Tala Barbotin Khalidy

united states
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united states
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Collection – SIRA

Sira consists of a system iteration and a collection of garments and accessories that focus on revaluing embroidery as a craft and explore its potential as a healing therapy method.

My personal experience with embroidery led me to research its use as a therapy method, and it was my belief entering this collaboration that embroidery had the potential to become a powerful tool in trauma healing, if it were introduced and spread as a service in the human advocacy community. I therefore entered a collaboration with the Womankind organization to provide and teach mindful embroidery workshops to victims of domestic abuse, human trafficking and sexual violence.

This part of Sira aims to apply the notion of embroidery as therapy in the context of a weekly encounter at a Womankind residence, where participants have the opportunity to develop mentally and spiritually in a safe space, by learning how to master embroidery techniques. With these embroidery workshops, I hope to find ways for participants to work through trauma and restore confidence in themselves using the benefits of craft methods.


The second part of Sira is axed on developing new methods to restore the value of embroidery as an interactional craft.

In order to achieve this, in place of using machine sewing to assemble garment parts, embroidery motifs hold parts of the clothes together. This process allows us to reconsider embroidery in a functional way, as opposed to serving only a decorational purpose, which shifts our relationship towards craftsmanship and reconnects us with it.

Having Lebanese origins, I was able to observe that a great part of embroidery work from the Middle East had been disregarded or forgotten over time, due to generation shifts and the world distantiating itself from the Middle East and its heritage. Traditional and contemporary uses of embroidery stemming partly from the Middle East were combined in order to create textiles that reappraise cultural heritage in a contemporary way. This brings awareness to forgotten techniques, our consideration of hand skills and our relationship with clothing in a world of mass production and cheap unethical labor.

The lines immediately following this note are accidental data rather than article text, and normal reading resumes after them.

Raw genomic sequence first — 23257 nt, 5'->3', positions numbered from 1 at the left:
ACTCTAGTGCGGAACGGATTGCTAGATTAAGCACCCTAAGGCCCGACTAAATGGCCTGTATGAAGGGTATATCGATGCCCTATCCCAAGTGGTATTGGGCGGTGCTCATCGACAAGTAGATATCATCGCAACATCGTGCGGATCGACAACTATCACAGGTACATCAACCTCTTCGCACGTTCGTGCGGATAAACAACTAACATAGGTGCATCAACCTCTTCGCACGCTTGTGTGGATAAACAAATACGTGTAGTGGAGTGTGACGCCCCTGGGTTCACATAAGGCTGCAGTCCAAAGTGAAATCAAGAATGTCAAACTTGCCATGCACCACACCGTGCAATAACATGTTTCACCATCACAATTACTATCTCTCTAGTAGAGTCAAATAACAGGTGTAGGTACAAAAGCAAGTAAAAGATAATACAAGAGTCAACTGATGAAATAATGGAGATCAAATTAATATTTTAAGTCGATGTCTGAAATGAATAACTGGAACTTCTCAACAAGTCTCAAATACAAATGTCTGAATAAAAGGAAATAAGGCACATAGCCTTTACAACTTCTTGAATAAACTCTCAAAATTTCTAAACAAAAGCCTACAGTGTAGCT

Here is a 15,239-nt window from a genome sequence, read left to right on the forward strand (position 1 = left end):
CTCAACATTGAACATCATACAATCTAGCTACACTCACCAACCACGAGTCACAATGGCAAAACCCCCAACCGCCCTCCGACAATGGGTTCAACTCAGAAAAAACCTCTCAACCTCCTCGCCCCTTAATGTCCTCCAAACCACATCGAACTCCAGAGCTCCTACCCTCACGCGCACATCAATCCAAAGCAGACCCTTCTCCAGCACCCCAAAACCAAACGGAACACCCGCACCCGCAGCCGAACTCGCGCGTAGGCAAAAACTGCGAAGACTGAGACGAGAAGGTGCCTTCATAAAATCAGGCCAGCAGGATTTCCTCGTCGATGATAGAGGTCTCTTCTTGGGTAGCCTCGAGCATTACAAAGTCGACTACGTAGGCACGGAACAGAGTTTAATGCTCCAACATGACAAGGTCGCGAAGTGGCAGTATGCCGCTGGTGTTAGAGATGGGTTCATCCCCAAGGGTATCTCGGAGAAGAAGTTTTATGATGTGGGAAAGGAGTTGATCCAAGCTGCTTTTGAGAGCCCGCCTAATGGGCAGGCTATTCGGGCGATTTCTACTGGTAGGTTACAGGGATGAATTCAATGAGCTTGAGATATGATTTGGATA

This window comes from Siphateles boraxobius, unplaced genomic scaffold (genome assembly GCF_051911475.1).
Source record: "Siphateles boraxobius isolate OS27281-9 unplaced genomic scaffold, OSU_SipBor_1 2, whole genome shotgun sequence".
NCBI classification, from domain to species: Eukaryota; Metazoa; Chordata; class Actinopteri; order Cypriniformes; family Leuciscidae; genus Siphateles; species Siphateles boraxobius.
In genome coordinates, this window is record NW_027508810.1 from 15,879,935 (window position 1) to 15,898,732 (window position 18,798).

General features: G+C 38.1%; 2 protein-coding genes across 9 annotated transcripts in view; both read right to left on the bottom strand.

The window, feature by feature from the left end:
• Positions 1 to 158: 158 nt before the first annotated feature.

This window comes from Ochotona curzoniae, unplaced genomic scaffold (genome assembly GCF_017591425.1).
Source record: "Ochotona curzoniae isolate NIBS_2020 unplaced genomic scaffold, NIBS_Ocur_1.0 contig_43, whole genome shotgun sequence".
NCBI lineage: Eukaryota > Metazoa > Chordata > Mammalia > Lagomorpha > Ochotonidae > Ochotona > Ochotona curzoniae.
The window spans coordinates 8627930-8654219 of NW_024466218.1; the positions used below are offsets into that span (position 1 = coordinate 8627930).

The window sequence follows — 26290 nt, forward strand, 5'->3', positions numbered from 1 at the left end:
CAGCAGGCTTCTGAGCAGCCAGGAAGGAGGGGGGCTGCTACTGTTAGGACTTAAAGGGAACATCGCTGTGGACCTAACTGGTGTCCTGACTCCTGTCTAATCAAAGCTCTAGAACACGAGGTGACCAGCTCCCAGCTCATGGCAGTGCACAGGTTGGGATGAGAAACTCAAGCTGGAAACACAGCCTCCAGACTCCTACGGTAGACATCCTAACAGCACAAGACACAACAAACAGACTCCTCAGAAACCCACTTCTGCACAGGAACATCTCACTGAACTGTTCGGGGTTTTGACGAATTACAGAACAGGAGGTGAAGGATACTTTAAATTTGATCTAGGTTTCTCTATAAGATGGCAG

Tala Barbotin Khalidy was exposed to fashion design from an early age by walking the streets of Paris growing up and through her interactions with Lebanese craftsmen at her grandmother’s store. She developed an awareness of intercultural exchanges in textiles that increased during her studies at Parsons: The New School for Design. All aspects of her work present a strong appeal toward the ideas of social and cultural interaction, influenced by her background and work experience in Paris, Beirut, and New York. An initial interest in hand sewing and embroidery has deepened over time by skills in sewing, pattern making, and draping; a focused interest in handcraft has enriched through textile experimentations such as hand knitting, weaving, screen and block printing, and natural dyeing techniques. Her current practice places a continuing emphasis on embroidery as well as sustainable and ethical fashion alternatives.